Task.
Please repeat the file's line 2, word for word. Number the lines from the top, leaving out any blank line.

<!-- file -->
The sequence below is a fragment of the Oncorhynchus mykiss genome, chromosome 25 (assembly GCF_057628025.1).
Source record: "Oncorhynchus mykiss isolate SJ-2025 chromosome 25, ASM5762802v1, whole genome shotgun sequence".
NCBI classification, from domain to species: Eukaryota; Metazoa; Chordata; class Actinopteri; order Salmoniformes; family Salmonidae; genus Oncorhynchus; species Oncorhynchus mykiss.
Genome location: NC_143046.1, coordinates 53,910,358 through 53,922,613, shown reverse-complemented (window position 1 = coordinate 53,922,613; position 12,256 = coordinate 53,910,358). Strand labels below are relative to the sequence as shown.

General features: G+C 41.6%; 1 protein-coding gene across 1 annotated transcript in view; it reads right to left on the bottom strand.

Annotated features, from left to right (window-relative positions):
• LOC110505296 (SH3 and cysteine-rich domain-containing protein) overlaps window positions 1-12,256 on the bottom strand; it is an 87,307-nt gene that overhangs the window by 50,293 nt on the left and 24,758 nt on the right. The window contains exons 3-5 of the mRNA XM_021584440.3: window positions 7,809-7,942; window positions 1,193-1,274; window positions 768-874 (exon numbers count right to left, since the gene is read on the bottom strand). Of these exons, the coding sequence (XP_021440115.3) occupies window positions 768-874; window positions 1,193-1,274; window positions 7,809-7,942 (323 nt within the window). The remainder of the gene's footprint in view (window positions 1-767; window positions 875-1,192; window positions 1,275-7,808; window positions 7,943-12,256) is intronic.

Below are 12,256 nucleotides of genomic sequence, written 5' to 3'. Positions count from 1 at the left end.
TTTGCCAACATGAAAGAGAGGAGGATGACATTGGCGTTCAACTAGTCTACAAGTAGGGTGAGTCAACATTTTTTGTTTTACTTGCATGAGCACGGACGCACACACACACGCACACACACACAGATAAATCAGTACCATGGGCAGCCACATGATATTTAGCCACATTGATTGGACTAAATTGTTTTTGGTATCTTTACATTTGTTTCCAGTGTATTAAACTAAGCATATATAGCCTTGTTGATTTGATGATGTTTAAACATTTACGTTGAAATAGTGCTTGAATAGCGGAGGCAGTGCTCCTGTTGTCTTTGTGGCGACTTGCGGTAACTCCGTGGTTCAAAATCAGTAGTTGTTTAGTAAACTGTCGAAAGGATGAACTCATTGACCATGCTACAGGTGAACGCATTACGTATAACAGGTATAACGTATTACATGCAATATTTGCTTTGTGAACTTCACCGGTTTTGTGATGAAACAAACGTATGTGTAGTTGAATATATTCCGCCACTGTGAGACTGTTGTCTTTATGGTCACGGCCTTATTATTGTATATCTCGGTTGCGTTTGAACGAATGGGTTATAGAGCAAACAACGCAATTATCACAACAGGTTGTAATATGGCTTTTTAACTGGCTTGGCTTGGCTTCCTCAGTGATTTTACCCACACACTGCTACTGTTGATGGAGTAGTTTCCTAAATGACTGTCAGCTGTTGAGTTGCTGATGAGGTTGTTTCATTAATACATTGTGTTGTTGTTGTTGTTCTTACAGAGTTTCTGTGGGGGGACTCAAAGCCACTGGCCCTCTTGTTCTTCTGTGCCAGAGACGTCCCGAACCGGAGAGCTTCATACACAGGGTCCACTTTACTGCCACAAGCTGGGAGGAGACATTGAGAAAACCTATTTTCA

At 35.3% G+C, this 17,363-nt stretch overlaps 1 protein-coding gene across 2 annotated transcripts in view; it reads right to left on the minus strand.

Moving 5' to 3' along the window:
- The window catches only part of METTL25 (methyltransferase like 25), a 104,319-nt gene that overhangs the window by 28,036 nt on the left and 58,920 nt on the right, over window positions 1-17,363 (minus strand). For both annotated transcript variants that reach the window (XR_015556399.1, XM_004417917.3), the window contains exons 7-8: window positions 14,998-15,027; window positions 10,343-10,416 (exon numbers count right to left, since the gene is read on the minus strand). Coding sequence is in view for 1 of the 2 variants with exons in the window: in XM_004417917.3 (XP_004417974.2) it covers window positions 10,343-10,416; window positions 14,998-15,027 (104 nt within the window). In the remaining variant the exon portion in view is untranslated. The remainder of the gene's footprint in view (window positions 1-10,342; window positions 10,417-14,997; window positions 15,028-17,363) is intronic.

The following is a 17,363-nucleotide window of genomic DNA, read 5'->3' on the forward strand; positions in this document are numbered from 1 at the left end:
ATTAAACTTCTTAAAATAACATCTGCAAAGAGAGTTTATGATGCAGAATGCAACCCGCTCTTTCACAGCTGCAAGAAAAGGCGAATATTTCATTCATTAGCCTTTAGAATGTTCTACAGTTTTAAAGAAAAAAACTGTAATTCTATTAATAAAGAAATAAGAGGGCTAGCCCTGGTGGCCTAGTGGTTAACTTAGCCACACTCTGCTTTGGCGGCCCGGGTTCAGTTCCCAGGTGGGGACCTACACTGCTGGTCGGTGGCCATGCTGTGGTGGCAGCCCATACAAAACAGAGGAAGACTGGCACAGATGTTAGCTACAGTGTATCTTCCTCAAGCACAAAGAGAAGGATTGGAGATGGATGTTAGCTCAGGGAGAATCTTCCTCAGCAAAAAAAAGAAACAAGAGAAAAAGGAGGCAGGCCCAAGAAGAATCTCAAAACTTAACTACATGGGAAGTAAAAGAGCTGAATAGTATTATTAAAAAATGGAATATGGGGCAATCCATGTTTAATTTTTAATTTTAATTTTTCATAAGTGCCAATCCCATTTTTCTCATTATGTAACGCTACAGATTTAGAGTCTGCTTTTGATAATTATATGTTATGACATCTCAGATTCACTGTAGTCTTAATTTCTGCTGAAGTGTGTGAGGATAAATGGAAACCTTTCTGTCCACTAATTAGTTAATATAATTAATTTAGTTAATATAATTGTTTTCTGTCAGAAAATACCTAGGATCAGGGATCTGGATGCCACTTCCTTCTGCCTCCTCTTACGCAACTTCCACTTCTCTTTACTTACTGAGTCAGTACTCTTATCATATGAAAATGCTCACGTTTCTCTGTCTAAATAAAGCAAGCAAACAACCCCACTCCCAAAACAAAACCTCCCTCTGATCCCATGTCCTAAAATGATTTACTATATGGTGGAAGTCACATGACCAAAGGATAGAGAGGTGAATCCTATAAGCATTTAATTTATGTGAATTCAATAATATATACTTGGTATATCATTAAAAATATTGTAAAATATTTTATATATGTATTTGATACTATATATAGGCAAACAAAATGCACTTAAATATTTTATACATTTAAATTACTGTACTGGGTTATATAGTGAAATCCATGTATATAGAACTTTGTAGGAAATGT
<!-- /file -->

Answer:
Source record: "Oncorhynchus mykiss isolate SJ-2025 chromosome 25, ASM5762802v1, whole genome shotgun sequence".